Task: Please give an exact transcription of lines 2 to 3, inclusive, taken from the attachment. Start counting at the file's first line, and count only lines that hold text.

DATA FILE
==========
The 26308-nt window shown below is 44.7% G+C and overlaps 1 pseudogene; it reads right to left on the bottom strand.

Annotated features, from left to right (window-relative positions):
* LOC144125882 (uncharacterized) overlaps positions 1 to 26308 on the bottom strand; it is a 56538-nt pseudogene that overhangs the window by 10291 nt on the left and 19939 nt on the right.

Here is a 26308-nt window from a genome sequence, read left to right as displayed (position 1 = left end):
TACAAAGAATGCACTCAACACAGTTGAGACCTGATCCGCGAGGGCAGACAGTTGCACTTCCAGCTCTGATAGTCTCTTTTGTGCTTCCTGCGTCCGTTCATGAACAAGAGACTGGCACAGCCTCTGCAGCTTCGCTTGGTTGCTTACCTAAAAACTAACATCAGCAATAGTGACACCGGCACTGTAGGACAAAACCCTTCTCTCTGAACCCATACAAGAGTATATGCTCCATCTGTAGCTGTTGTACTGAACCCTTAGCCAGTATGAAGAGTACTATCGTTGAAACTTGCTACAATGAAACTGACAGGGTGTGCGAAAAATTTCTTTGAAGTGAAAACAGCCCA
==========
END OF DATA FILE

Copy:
Annotated features, from left to right (window-relative positions):
* LOC144125882 (uncharacterized) overlaps positions 1 to 26308 on the bottom strand; it is a 56538-nt pseudogene that overhangs the window by 10291 nt on the left and 19939 nt on the right.